The algorithms and displays presented herein are not inherently related to any particular computer or other apparatus. Various general purpose systems may be used with programs in accordance with the teachings herein, or it may prove convenient to construct more specialized apparatus to perform the required method steps. The required structure for a variety of these systems will appear as set forth in the description below. In addition, the present invention is not described with reference to any particular programming language. It will be appreciated that a variety of programming languages may be used to implement the teachings of the invention as described herein.

The present invention may be provided as a computer program product, or software, that may include a machine-readable medium having stored thereon instructions, which may be used to program a computer system (or other electronic devices) to perform a process according to the present invention. A machine-readable medium includes any mechanism for storing or transmitting information in a form readable by a machine (e.g., a computer). For example, a machine-readable (e.g., computer-readable) medium includes a machine (e.g., a computer) readable storage medium (e.g., read only memory (“ROM”), random access memory (“RAM”), magnetic disk storage media, optical storage media, flash memory devices, etc.), a machine (e.g., computer) readable transmission medium (electrical, optical, acoustical or other form of propagated signals (e.g., carrier waves, infrared signals, digital signals, etc.)), etc.

FIG. 1 depicts an exemplary architecture of the salient elements of a computer system 100, in accordance with an embodiment of the present invention. One skilled in the art will appreciate that other architectures for computer system 100 are possible, and that the implementation of a computer system utilizing embodiments of the invention are not necessarily limited to the specific architecture depicted by FIG. 1.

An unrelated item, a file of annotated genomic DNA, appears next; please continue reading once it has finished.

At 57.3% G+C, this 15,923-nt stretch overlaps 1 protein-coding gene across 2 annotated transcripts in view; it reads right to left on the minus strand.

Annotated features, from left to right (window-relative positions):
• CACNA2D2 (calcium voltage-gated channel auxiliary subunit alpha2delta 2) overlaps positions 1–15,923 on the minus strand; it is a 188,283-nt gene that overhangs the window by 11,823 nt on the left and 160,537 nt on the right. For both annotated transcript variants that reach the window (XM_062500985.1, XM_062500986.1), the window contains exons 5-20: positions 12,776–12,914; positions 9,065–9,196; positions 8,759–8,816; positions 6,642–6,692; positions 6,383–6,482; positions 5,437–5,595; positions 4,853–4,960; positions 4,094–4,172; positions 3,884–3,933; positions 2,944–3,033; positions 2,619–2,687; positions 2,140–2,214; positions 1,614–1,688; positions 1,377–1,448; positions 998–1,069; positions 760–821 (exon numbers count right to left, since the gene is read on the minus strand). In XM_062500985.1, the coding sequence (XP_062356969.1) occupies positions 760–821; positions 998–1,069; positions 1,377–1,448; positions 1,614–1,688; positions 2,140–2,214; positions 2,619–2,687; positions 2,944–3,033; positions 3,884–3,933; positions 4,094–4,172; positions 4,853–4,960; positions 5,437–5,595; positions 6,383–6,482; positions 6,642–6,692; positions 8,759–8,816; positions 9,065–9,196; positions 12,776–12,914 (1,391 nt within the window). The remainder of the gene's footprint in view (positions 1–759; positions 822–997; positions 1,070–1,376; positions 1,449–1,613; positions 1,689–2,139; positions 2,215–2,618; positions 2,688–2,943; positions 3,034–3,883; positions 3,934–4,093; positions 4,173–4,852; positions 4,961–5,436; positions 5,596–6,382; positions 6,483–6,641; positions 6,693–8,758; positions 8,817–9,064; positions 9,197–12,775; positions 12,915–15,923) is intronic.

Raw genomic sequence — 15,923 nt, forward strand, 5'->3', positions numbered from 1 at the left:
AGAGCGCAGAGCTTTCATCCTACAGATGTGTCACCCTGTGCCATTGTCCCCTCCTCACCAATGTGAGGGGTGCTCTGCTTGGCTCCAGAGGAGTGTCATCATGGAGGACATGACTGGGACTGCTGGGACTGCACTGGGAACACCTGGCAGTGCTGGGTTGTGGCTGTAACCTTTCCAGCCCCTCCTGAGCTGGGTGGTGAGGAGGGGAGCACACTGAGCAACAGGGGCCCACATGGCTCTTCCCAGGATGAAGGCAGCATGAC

As shown in FIG. 1, the computer system 100 is connected to a network 150 and comprises central processing units (CPU) 160, main memory 170, which may include volatile memory devices (e.g., random access memory (RAM)), non-volatile memory devices (e.g., flash memory), and/or other types of memory devices, and storage device 180 (e.g., a magnetic hard disk, a Universal Serial Bus [USB] solid state drive, a Redundant Array of Independent Disks [RAID] system, a network attached storage [NAS] array, etc.). The computer system 100 may be a server, a mainframe, a workstation, a personal computer (PC), a mobile phone, a palm-sized computing device, etc. The network 150 may be a private network (e.g., a local area network (LAN), a wide area network (WAN), intranet, etc.) or a public network (e.g., the Internet).